As is common the ladies have seen a few more upsets throughout their bracket -- though admittedly they may have been a little more shocking than usual. But the round of sixteen is stacked with likely favorite Maria Sharapova and five other Grand Slam winners still in the running. They're not entirely safe though, as some recent upstarts might be ready to make a push.

Among the longer shots is Arantxa Rus scored her biggest Slam win last year when she defeated Kim Clijsters in the second round in Paris. She's won just two main draw matches at the Tour level since then and got a bit of a break in her French Open return when Virginie Razzano precluded a second round meeting with Serena Williams. Still the twenty-one year old has proven herself strong, earlier today dispatching a strong-looking Julia Goerges in the late-night match. And Yaroslava Shvedova, a quarterfinalist here two years ago, dropped well off her once-top-thirty ranking thanks to injury and illness. After dominating her qualifying rounds, she's fought past some tough clay courters to make the fourth round. And young Sloane Stephens, one of the two Americans -- men or women -- remaining in the draw, has yet to drop a set in Paris. If any of these ladies is going to advance further they'll have to raise their games, but what they've shown so far gives them some hope.

At a slightly higher level is Sara Errani, three times a titleist already this year. Currently ninth in the race to the WTA Championships, she finally scored a win over a top-fifteen player when she took out 2008 champion Ana Ivanovic on Friday. She'll have to dismiss another former Roland Garros titleist if she's going to stay alive, but as the higher ranked player against Svetlana Kuznetsova, she may just have the advantage. And Kaia Kanepi, a quarterfinalist here four years ago, seemed to get her season back on track with a win today over former #1 Caroline Wozniacki. The Estonian, trying to come back from her own set of injuries, squandered a 5-1 lead in the second set and failed in her first four attempts to serve out the match. But after nearly three hours of play she was finally able to close it out. She'll meet Rus for a spot in the quarters, certainly less of a threat than she'd otherwise face, so she could have one of her greatest opportunities yet.

The men's draw has boasted slightly fewer upsets over the course of opening week. Sure tenth seed John Isner failed to win his second marathon and Major staples like Andy Roddick and Jurgen Melzer failed to make it out of the first round. But the true favorites are still alive -- all four players who've won every Slam since Melbourne in 2005 and most of the ones who've made the finals over that period. Even still a couple players have posted some strong results and might put up bigger fights than we expect going forward.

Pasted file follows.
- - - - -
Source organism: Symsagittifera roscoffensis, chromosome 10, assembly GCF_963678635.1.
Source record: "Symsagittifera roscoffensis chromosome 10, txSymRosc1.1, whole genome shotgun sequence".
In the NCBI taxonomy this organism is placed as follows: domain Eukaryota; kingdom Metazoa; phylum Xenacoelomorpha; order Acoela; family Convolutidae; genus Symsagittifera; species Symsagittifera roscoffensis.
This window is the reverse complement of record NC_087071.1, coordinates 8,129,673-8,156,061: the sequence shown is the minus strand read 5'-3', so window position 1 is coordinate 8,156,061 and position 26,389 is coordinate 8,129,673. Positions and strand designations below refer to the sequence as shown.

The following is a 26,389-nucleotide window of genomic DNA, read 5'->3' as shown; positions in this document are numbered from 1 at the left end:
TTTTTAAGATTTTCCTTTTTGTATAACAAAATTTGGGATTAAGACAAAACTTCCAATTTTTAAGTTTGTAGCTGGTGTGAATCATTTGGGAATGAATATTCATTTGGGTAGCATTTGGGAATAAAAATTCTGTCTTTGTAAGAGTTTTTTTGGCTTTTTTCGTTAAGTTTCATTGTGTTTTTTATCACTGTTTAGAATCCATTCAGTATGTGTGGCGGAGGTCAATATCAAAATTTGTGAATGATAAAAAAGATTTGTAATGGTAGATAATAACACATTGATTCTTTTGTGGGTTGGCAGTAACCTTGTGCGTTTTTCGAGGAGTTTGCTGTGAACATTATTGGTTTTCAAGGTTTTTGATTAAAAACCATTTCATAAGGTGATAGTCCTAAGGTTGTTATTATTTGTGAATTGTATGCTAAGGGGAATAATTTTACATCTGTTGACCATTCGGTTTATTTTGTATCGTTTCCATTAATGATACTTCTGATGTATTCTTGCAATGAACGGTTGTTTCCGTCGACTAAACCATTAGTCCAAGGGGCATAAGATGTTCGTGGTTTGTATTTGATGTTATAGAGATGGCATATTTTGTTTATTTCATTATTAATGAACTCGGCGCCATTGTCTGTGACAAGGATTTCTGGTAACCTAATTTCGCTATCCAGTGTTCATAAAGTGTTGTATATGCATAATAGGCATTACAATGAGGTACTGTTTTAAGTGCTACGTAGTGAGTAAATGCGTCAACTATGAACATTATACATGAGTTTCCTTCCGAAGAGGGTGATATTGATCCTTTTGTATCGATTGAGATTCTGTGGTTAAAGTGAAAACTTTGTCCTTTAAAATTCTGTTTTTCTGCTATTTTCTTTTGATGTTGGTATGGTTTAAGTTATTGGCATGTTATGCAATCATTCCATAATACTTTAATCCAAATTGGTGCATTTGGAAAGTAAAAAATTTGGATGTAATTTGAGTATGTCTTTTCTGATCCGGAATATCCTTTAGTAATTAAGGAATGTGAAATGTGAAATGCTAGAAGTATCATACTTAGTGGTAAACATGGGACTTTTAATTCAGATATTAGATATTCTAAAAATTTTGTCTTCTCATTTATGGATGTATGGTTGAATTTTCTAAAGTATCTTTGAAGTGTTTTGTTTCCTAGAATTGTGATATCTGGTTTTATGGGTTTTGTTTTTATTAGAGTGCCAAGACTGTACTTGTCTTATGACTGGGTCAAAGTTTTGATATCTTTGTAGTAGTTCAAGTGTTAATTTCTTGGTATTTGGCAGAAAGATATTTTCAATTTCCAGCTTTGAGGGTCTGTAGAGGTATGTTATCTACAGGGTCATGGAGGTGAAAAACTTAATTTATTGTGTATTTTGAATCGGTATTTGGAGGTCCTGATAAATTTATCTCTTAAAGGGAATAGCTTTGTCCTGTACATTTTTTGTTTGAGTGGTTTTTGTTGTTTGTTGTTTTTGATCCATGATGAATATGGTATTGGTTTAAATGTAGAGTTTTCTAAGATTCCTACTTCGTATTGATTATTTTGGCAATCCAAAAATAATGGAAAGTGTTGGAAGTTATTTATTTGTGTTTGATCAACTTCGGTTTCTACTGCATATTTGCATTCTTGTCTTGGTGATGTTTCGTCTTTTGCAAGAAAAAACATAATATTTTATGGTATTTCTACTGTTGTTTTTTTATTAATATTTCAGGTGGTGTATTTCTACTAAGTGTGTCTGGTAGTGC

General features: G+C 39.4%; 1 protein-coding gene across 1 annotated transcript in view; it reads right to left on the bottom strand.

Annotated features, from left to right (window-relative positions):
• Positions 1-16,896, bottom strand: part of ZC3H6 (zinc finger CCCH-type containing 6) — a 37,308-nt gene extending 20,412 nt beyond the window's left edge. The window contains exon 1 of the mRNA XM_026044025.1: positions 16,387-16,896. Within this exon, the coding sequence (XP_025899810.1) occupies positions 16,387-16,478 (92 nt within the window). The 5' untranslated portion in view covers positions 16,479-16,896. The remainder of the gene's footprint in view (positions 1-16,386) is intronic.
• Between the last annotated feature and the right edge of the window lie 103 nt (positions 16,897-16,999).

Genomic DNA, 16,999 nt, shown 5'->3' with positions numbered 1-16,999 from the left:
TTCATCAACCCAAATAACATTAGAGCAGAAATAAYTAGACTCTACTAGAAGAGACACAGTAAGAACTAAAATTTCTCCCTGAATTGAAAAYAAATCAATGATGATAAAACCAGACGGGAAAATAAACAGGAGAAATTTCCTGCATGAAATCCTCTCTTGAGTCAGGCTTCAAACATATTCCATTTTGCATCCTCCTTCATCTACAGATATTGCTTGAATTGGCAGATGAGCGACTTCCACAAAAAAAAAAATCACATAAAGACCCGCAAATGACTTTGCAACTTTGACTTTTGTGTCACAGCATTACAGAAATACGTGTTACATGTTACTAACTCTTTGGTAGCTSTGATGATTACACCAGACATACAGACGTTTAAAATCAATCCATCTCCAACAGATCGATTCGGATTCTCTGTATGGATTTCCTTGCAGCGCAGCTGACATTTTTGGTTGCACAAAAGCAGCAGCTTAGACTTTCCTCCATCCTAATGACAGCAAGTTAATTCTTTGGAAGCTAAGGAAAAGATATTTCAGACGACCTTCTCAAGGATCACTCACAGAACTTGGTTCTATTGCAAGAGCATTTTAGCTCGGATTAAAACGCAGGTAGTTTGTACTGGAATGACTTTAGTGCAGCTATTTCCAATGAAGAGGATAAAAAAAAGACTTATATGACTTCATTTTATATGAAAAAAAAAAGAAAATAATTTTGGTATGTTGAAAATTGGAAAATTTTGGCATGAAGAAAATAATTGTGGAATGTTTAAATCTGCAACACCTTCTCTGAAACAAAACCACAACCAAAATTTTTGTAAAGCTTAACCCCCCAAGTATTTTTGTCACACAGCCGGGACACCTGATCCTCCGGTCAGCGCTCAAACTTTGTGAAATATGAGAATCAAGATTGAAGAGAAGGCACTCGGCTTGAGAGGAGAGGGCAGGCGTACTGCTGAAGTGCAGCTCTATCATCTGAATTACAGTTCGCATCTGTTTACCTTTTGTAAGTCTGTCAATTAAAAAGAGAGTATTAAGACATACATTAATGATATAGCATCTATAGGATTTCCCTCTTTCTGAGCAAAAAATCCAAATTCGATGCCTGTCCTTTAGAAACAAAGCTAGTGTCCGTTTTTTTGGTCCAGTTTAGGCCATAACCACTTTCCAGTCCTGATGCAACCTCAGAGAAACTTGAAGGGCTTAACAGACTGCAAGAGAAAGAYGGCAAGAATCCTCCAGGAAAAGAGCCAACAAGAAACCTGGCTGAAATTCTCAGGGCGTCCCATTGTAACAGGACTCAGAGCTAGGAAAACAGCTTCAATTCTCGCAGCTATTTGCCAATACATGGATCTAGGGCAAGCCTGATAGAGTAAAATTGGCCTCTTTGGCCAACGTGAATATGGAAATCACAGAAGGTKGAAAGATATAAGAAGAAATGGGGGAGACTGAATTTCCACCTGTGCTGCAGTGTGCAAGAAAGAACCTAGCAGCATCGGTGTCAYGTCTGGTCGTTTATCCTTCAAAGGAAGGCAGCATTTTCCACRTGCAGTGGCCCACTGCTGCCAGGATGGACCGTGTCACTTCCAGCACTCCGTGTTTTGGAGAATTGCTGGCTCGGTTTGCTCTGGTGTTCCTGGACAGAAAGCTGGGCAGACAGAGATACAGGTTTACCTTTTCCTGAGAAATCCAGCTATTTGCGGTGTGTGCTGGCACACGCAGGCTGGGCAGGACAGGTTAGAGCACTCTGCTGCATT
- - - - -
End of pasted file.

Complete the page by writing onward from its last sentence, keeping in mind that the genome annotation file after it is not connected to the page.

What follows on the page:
The only non-seeded player left in the draw actually has already lost in Paris this year. World #109 David Goffin dropped his last qualifying match, but gained entry into the main draw once Gael Monfils pulled out. He went on to take out Radek Stepanek in his opener and subsequently dismissed veterans Arnaud Clement and Lukasz Kubot in his first Slam appearance. It'll probably be as far as he goes, with a fourth round date with Roger Federer looming, but it's not a bad showing for the young German Belgian. It'll be also be tough for Marcel Granollers to keep up his own streak. The twenty-third ranked Spaniard has already spent nearly twelve hours on court to reach his first ever Slam fourth round, and the highest-ranked player he's faced so far was world #94 Malek Jaziri -- a far cry from countryman David Ferrer, whom he'll take on next. Still, he's gaining much-needed experience on the big stage, and it could bode well for his future. With neither likely to stick around much longer in Paris, it will still be important for them to turn their wins into an even more successful summer.

With slightly better chances of staying alive -- though maybe more like minuscule -- Juan Monaco could be flying a bit under the radar. The Argentine has already won two titles this year -- not surprisingly, both on clay -- and made a stellar run to the semis in Miami. His five-set slug-fest with Milos Raonic today allowed him into his first French fourth round since 2007, and though his reward is a meeting with six-time champion Rafael Nadal, he's shown he might be capable of throwing a few punches in too. And Nicolas Almagro, who himself added two clay court titles to his trophy case this year, has now won seven matches and seventeen sets in a row on the surface. He's the on-paper underdog against Janko Tipsarevic in the sweet sixteen, but with his confidence on dirt he might just be in the better position come Sunday's match.

Time may or may not be running out for these guys at this year's French Open -- some certainly have a higher chance of surviving than others -- but their performances so far show they have a little more on their side than just luck. Hopefully, whatever their prospects here are, they'll be able to take that with them the rest of the season. And one day we could see them really breaking into the sport's elite.